- Highlights the importance of Coordinated Border Management Plan (CBMP) in curbing the menace of trans-border crimes such as the smuggling of various types of drugs and narcotics specially yaba, fire arms, contraband items, smuggling of cattle/FICN/Gold both sides agreed to pressure and share real time information which will be beneficial for both the border guarding forces.
- Both sides agreed to take effective steps for prevention of human trafficking and illegal crossing of IB. Both the DGs also agreed to aid victims of human trafficking and to facilitate their rescue and rehabilitation as soon as possible as per the law of the land.
- Both sides agreed to uphold the joint effort and carry out coordinated patrol regularly to prevent the breaching and damaging of IBB fence along the border.
BGB chief Shafeenul Islam also emphasised creating awareness among people in the border areas as an important tool to bring down border killings.
Replying to a question, the newly appointed BSF chief told journalists that he has adopted some fresh plans to curb killings along the border.
"I made these plans after joining the BSF. These will be implemented in the future. You wait and see please," he added.
Shahab Enam Khan, an international relations scholar and professor at Jahangirnagar University, told The Business Standard that the BGB-BSF meeting is a bilateral confidence building platform between the two neighbouring countries' border forces, and thus is of immense importance in resolving border and security concerns between Bangladesh and India amicably.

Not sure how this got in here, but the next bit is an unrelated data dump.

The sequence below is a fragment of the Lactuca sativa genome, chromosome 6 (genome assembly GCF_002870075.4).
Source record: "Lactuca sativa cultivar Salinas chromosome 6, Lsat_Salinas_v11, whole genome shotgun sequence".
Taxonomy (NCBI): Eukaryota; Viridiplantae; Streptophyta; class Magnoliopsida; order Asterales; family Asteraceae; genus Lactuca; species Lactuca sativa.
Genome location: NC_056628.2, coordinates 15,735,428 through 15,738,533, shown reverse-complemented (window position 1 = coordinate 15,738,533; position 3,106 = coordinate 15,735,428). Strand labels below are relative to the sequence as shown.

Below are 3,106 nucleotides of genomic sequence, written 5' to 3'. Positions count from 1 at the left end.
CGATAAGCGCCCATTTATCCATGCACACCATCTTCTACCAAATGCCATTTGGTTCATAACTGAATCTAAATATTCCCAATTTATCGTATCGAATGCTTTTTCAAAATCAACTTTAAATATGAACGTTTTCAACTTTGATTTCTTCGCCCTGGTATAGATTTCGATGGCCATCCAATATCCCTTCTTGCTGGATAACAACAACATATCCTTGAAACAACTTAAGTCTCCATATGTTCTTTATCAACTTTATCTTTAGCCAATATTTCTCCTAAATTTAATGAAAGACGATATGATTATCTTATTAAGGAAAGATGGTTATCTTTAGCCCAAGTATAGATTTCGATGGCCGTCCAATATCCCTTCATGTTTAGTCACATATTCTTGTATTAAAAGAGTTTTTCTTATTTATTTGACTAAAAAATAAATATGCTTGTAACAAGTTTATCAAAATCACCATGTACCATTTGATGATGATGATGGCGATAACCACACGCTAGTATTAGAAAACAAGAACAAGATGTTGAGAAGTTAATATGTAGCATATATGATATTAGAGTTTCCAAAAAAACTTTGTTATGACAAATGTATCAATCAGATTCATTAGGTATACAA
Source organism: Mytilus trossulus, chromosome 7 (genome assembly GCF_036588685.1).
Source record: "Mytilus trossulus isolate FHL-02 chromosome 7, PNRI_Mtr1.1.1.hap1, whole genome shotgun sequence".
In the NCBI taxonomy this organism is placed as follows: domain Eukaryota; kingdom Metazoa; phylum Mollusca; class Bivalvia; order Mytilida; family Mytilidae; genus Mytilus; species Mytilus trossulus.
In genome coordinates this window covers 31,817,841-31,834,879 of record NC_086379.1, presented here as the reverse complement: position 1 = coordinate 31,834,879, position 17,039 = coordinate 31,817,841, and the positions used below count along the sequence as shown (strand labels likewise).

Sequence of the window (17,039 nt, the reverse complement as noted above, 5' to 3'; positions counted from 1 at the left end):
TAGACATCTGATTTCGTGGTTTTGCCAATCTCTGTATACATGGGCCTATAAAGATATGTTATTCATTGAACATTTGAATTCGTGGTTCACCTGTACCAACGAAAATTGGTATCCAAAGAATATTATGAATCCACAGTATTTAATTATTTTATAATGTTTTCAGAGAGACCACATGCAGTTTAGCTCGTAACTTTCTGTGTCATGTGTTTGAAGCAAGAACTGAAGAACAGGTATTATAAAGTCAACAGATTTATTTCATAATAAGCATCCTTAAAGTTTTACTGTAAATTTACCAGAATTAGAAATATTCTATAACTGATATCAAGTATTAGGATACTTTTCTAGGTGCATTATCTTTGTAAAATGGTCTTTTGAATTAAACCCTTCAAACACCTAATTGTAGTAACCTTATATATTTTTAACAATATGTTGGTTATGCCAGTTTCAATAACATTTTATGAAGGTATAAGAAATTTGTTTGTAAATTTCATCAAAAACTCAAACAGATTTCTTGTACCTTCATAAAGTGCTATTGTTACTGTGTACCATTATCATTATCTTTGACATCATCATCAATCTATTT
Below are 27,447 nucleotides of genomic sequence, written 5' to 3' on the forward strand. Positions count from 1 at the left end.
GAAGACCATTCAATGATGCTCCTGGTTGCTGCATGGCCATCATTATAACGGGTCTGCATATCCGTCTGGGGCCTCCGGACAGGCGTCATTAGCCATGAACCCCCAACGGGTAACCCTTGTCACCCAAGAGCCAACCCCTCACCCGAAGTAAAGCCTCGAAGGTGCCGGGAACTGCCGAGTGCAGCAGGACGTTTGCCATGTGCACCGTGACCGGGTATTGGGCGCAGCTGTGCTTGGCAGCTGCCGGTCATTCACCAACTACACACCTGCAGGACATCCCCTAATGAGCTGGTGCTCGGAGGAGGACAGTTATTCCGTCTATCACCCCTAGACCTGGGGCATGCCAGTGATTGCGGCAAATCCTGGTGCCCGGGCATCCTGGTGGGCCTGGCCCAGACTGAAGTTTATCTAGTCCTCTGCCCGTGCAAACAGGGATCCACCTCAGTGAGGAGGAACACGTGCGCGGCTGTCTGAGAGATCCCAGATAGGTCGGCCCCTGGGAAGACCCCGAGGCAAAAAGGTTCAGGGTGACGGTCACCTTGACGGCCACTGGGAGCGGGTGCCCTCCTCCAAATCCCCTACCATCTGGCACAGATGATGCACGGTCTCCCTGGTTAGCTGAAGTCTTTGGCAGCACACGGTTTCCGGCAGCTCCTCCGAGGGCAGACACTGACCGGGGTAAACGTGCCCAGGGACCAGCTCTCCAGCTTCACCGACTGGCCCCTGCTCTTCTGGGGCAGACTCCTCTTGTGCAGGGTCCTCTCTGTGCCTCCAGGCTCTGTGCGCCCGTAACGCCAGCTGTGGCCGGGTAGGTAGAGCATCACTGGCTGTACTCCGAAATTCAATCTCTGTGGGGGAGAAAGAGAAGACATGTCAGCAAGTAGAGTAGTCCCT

"Bangladesh's border force has repeatedly urged its counterpart to refrain from using any lethal weapons at the border. Using lethal weapons deeply affects moral and security relations between two sovereign countries. It's a clear violation of international norms and practices.
"Undoubtedly this border has become one of the most violent borders in the world, but Bangladesh has always practised restraint and adopted a moral approach. Therefore, the onus of finding effective and lawful alternatives to the lethal weapons that undermine the goodwill of Bangladesh certainly lie on the BSF," Professor Khan further said.
At the just-concluded DG-level meeting, the BSF reiterated its policy of using non-lethal weapons along the Bangladesh-India border.
It has also held out the assurance that all unarmed and innocent trespassers and victims of human trafficking would be handed over to BGB personnel.
Besides, recognising the difficulties in identifying the nationality of mentally challenged persons, the BSF proposed creating a Standard Operating Procedure (SoP) to address such incidents along the frontier.
The BGB has suggested issuing daily passes for people residing in the bordering villages so that they could visit their relatives on the Indian side.
The BGB and the BSF agreed to accord priority to the prevention of human trafficking, drug smuggling and human rights issues.
Regarding the pollution of water through the Akhaura border, BGB Director General Shafeenul Islam said, "It is not our issue. It is up to the ministries concerned of the two countries to take action. Even so, the matter weighs on us."